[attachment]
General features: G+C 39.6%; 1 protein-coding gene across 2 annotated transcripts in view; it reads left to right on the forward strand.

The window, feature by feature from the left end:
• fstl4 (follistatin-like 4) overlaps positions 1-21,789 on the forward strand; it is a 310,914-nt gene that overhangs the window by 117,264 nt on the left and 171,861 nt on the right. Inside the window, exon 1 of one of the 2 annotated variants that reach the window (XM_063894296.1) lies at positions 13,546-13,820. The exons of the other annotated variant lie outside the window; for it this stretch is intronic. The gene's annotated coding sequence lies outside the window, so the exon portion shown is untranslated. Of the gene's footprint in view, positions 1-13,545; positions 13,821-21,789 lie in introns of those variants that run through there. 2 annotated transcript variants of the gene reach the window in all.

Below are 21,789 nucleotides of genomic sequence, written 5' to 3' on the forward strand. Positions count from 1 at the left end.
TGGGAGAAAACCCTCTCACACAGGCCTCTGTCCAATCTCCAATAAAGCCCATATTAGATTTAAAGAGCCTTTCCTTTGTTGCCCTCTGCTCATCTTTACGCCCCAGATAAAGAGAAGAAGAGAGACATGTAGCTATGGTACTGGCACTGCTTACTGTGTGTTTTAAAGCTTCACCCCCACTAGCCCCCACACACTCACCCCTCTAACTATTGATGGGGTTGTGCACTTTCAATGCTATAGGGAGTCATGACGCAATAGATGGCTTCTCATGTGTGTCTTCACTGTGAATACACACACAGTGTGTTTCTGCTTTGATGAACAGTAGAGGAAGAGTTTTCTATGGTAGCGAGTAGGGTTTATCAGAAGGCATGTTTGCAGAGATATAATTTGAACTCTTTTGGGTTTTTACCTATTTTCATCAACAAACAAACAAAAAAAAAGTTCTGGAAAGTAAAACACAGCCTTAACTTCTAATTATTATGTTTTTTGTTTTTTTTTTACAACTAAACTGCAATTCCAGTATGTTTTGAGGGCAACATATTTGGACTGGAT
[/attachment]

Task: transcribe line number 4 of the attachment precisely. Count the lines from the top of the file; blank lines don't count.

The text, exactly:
Below are 21,789 nucleotides of genomic sequence, written 5' to 3' on the forward strand. Positions count from 1 at the left end.